If you mention to any Italian that you will be visiting the small Tuscan city of Lucca, they will immediately get a dreamy look in their eye and sigh, “Ahhhh…Lucca.”
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Though not particularly well-known to international tourists, Lucca is considered one of Tuscany’s loveliest towns by Italians in the know, and its proximity to Florence, Pisa, the Tyrrhenian coast, and a particularly picturesque surrounding countryside thick with vacation villas and country inns make it perfectly located for a day trip.
Set along the Serchio river, Lucca grew from an Etruscan village to an important hub for transportation by water and road during Roman times. Over the subsequent centuries, Lucca was the capital of the Lombard Duchy of Tuscia and the seat of the Carolingian Marquisate of Tuscany before being established as a free municipality in the early 12th century, which meant a growth in both political and economic power and in skirmishes with the rival city of Pisa. By the 14th century, Lucca was an independent republic and remained so until its inclusion in the Grand Duchy of Tuscany in the 1800s.
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Today, Lucca has settled in to a provincial reserve and pace, with just enough tourists drawn to its excellent Medieval and Renaissance architecture, wonderful cuisine, and numerous local events from antique markets to music festivals to keep it vibrant, but not enough to be overrun like many other Tuscan towns of its size.
One of the most striking sights in Lucca is its perfectly-preserved 16th century town walls, which now have a greenway along the top with a walking and biking path, shade trees, and park benches and play areas with views over the city. Most other Tuscan cities gradually destroyed or dismantled their walled perimeter as the town centers expanded and the walls were no longer needed for defensive purposes, making Lucca’s town walls unique.
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You can grab a gelato and meander through a section of the greenway park, or rent a bike and explore the entire perimeter, which is slightly more than 4 kilometers long. It will feel as if most of the town is out for their constitutional along with you, and that is more or less accurate…locals are rightly proud of their “mura” and the greenway has become the de facto city promenade.
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If you’d like an even higher vantage point over the city, you can climb the Guinigi Tower, now charmingly topped by seven mature holm oak trees. The tower and adjacent palazzo once belonged to the powerful local Guinigi family that ruled Lucca for generations, and are located in what has remained one of the most photogenic Medieval neighborhoods in the historic center.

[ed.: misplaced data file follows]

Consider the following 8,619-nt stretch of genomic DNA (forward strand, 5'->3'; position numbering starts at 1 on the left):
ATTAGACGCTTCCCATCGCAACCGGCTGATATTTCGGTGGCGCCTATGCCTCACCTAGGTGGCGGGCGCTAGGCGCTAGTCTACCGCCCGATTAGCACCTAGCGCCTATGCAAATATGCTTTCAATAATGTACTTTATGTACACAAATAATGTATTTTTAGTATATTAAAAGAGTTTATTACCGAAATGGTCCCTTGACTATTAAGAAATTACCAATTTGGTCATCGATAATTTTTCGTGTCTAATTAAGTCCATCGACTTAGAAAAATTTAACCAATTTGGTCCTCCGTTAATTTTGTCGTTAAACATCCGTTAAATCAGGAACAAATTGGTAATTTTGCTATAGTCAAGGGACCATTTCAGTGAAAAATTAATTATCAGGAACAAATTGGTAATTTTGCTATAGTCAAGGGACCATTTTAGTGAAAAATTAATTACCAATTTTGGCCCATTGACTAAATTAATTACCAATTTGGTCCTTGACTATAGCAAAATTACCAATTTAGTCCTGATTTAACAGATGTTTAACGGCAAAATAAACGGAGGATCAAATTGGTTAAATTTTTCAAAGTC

(Photo by Barney Moss via Flickr)
Like all Italian cities worth their salt, Lucca has a number of gorgeous churches, including Duomo of San Martino, with its intricately arched upper facade and slightly mysterious “Volto Santo di Lucca”, a relic said to have been carved by Christ’s diciple Nicodemus and miraculously transported to Lucca in 782. Also worth a visit are San Michele in Foro, with its elaborately carved facade, and the Lombard San Frediano.
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Piazza San Michele and the oval-shaped Piazza Anfiteatro are Lucca’s main squares, lined with cafés, shops, and restaurants perfect for settling in for a bit and watching the Lucchesi go about their business.
Lucca could easily be a film set for Italy in the first half of the 20th century. Many of its tiny family-run shops – the vast majority of them selling food and wine – date from almost a century ago and still have their original shop windows and signage. Search out Chocolat on Via Cenami, offering a vast array of artisan chocolate displayed with a small-town apothecary charm. Even if you don’t end up purchasing any Tuscan gastronomic treats, these shops make for wonderful photos and window shopping.
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The main shopping street is Via Fillungo, which is lined with small stores and boutiques with Art Nouveau facades and upscale designer fashion and home decor. Lucca’s shopping reflects the feel of the town as a whole: personal, slow paced, and understatedly elegant, so expect personal attention, no-pressure sales, and excellent quality design. The most stylish of these is Mode Mignon on Piazza Bernardini, which carries a number of Italy’s most sought after labels.
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For your evening aperitivo, Antica Drogheria on Via Elisa is the perfect spot: a vintage sweet shop with a larger room crowded with locals relaxing for that perfect hour between work and dinner.
After your Spritz, head to the landmark Trattoria Da Giulio on Via delle Conce, where the walls lined with photos of famous Italian actors and politicians who have dined there over the years bear witness to this restaurant’s popularity. The simple Tuscan cuisine focuses on classics like Zuppa di Farro, a hearty bean and spelt soup, Farinata, a savory chickpea flour flatcake, and Castagnaccio, a dessert made with chestnut flour.
If you’re just looking for a snack, the Amedeo Giusti bakery on Via Santa Lucia has a display packed with everything from foccaccia to frittelle…if you can manage to elbow your way through the crowds of customers that fill this tiny historic shop from dawn to dusk.